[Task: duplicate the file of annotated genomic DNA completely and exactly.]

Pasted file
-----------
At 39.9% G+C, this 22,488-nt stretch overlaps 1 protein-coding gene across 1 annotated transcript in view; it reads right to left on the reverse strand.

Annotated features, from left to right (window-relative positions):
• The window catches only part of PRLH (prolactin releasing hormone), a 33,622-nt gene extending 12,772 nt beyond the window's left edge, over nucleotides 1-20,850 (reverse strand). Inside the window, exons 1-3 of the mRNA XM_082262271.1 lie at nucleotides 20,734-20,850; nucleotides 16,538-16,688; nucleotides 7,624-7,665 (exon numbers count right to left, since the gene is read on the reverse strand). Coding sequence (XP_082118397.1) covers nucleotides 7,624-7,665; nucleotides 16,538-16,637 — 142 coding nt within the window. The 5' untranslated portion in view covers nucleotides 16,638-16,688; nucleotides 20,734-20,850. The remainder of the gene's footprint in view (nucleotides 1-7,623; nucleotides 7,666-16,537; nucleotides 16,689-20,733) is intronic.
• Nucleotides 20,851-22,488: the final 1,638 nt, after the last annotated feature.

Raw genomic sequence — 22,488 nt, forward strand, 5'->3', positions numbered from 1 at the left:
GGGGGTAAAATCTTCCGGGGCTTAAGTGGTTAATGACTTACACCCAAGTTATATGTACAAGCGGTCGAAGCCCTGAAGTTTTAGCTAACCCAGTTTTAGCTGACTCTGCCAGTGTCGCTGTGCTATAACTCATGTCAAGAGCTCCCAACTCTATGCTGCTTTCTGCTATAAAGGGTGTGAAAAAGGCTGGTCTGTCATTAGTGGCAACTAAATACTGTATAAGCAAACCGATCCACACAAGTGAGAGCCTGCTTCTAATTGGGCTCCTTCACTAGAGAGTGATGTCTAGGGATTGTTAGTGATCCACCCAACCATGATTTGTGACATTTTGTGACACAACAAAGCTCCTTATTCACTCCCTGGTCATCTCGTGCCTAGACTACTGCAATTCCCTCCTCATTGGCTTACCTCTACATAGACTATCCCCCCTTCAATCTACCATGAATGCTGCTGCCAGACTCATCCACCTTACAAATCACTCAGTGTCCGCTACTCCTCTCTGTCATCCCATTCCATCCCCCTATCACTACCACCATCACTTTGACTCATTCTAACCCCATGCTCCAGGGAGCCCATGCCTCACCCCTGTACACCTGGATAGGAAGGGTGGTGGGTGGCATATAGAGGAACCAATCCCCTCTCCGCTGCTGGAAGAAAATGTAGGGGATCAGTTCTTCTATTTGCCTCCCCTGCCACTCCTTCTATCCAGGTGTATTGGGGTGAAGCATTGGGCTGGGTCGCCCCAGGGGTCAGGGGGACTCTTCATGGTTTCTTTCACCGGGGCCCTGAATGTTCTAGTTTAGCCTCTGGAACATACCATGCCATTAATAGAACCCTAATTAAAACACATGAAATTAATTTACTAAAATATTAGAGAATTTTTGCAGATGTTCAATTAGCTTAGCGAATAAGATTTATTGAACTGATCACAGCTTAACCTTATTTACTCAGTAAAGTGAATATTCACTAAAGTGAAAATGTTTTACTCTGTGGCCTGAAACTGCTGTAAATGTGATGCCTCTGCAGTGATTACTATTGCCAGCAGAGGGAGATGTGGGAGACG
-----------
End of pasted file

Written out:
At 39.9% G+C, this 22,488-nt stretch overlaps 1 protein-coding gene across 1 annotated transcript in view; it reads right to left on the reverse strand.

Annotated features, from left to right (window-relative positions):
• The window catches only part of PRLH (prolactin releasing hormone), a 33,622-nt gene extending 12,772 nt beyond the window's left edge, over nucleotides 1-20,850 (reverse strand). Inside the window, exons 1-3 of the mRNA XM_082262271.1 lie at nucleotides 20,734-20,850; nucleotides 16,538-16,688; nucleotides 7,624-7,665 (exon numbers count right to left, since the gene is read on the reverse strand). Coding sequence (XP_082118397.1) covers nucleotides 7,624-7,665; nucleotides 16,538-16,637 — 142 coding nt within the window. The 5' untranslated portion in view covers nucleotides 16,638-16,688; nucleotides 20,734-20,850. The remainder of the gene's footprint in view (nucleotides 1-7,623; nucleotides 7,666-16,537; nucleotides 16,689-20,733) is intronic.
• Nucleotides 20,851-22,488: the final 1,638 nt, after the last annotated feature.

Raw genomic sequence — 22,488 nt, forward strand, 5'->3', positions numbered from 1 at the left:
GGGGGTAAAATCTTCCGGGGCTTAAGTGGTTAATGACTTACACCCAAGTTATATGTACAAGCGGTCGAAGCCCTGAAGTTTTAGCTAACCCAGTTTTAGCTGACTCTGCCAGTGTCGCTGTGCTATAACTCATGTCAAGAGCTCCCAACTCTATGCTGCTTTCTGCTATAAAGGGTGTGAAAAAGGCTGGTCTGTCATTAGTGGCAACTAAATACTGTATAAGCAAACCGATCCACACAAGTGAGAGCCTGCTTCTAATTGGGCTCCTTCACTAGAGAGTGATGTCTAGGGATTGTTAGTGATCCACCCAACCATGATTTGTGACATTTTGTGACACAACAAAGCTCCTTATTCACTCCCTGGTCATCTCGTGCCTAGACTACTGCAATTCCCTCCTCATTGGCTTACCTCTACATAGACTATCCCCCCTTCAATCTACCATGAATGCTGCTGCCAGACTCATCCACCTTACAAATCACTCAGTGTCCGCTACTCCTCTCTGTCATCCCATTCCATCCCCCTATCACTACCACCATCACTTTGACTCATTCTAACCCCATGCTCCAGGGAGCCCATGCCTCACCCCTGTACACCTGGATAGGAAGGGTGGTGGGTGGCATATAGAGGAACCAATCCCCTCTCCGCTGCTGGAAGAAAATGTAGGGGATCAGTTCTTCTATTTGCCTCCCCTGCCACTCCTTCTATCCAGGTGTATTGGGGTGAAGCATTGGGCTGGGTCGCCCCAGGGGTCAGGGGGACTCTTCATGGTTTCTTTCACCGGGGCCCTGAATGTTCTAGTTTAGCCTCTGGAACATACCATGCCATTAATAGAACCCTAATTAAAACACATGAAATTAATTTACTAAAATATTAGAGAATTTTTGCAGATGTTCAATTAGCTTAGCGAATAAGATTTATTGAACTGATCACAGCTTAACCTTATTTACTCAGTAAAGTGAATATTCACTAAAGTGAAAATGTTTTACTCTGTGGCCTGAAACTGCTGTAAATGTGATGCCTCTGCAGTGATTACTATTGCCAGCAGAGGGAGATGTGGGAGACG